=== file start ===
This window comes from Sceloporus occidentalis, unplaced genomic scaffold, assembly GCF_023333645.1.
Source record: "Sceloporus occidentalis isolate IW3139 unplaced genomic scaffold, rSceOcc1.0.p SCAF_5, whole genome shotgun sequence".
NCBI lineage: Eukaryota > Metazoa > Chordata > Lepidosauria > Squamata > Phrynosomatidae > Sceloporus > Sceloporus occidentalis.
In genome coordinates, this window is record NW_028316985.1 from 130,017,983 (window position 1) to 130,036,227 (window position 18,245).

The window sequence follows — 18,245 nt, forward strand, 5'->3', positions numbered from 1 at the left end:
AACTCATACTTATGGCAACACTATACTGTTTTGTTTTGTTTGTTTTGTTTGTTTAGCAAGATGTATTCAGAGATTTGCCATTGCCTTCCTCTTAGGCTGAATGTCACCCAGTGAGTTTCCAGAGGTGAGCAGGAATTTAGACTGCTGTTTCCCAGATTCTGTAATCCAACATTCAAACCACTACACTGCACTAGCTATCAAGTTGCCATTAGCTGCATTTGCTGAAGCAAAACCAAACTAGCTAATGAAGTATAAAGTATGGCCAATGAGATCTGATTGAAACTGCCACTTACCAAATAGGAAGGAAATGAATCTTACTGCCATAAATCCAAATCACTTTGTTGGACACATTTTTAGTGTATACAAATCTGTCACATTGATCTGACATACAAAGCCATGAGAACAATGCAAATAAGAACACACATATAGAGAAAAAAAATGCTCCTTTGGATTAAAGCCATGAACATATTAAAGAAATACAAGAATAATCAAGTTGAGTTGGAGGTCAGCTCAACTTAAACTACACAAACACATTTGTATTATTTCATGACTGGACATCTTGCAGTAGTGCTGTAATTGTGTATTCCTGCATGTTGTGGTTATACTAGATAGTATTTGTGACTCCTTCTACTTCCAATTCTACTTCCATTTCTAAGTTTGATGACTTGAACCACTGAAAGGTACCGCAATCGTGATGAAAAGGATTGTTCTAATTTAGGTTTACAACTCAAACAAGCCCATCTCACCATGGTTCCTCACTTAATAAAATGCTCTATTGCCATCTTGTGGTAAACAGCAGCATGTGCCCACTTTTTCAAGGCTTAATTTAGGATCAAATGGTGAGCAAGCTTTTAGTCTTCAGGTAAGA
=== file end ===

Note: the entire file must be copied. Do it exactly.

This window comes from Sceloporus occidentalis, unplaced genomic scaffold, assembly GCF_023333645.1.
Source record: "Sceloporus occidentalis isolate IW3139 unplaced genomic scaffold, rSceOcc1.0.p SCAF_5, whole genome shotgun sequence".
NCBI lineage: Eukaryota > Metazoa > Chordata > Lepidosauria > Squamata > Phrynosomatidae > Sceloporus > Sceloporus occidentalis.
In genome coordinates, this window is record NW_028316985.1 from 130,017,983 (window position 1) to 130,036,227 (window position 18,245).

The window sequence follows — 18,245 nt, forward strand, 5'->3', positions numbered from 1 at the left end:
AACTCATACTTATGGCAACACTATACTGTTTTGTTTTGTTTGTTTTGTTTGTTTAGCAAGATGTATTCAGAGATTTGCCATTGCCTTCCTCTTAGGCTGAATGTCACCCAGTGAGTTTCCAGAGGTGAGCAGGAATTTAGACTGCTGTTTCCCAGATTCTGTAATCCAACATTCAAACCACTACACTGCACTAGCTATCAAGTTGCCATTAGCTGCATTTGCTGAAGCAAAACCAAACTAGCTAATGAAGTATAAAGTATGGCCAATGAGATCTGATTGAAACTGCCACTTACCAAATAGGAAGGAAATGAATCTTACTGCCATAAATCCAAATCACTTTGTTGGACACATTTTTAGTGTATACAAATCTGTCACATTGATCTGACATACAAAGCCATGAGAACAATGCAAATAAGAACACACATATAGAGAAAAAAAATGCTCCTTTGGATTAAAGCCATGAACATATTAAAGAAATACAAGAATAATCAAGTTGAGTTGGAGGTCAGCTCAACTTAAACTACACAAACACATTTGTATTATTTCATGACTGGACATCTTGCAGTAGTGCTGTAATTGTGTATTCCTGCATGTTGTGGTTATACTAGATAGTATTTGTGACTCCTTCTACTTCCAATTCTACTTCCATTTCTAAGTTTGATGACTTGAACCACTGAAAGGTACCGCAATCGTGATGAAAAGGATTGTTCTAATTTAGGTTTACAACTCAAACAAGCCCATCTCACCATGGTTCCTCACTTAATAAAATGCTCTATTGCCATCTTGTGGTAAACAGCAGCATGTGCCCACTTTTTCAAGGCTTAATTTAGGATCAAATGGTGAGCAAGCTTTTAGTCTTCAGGTAAGA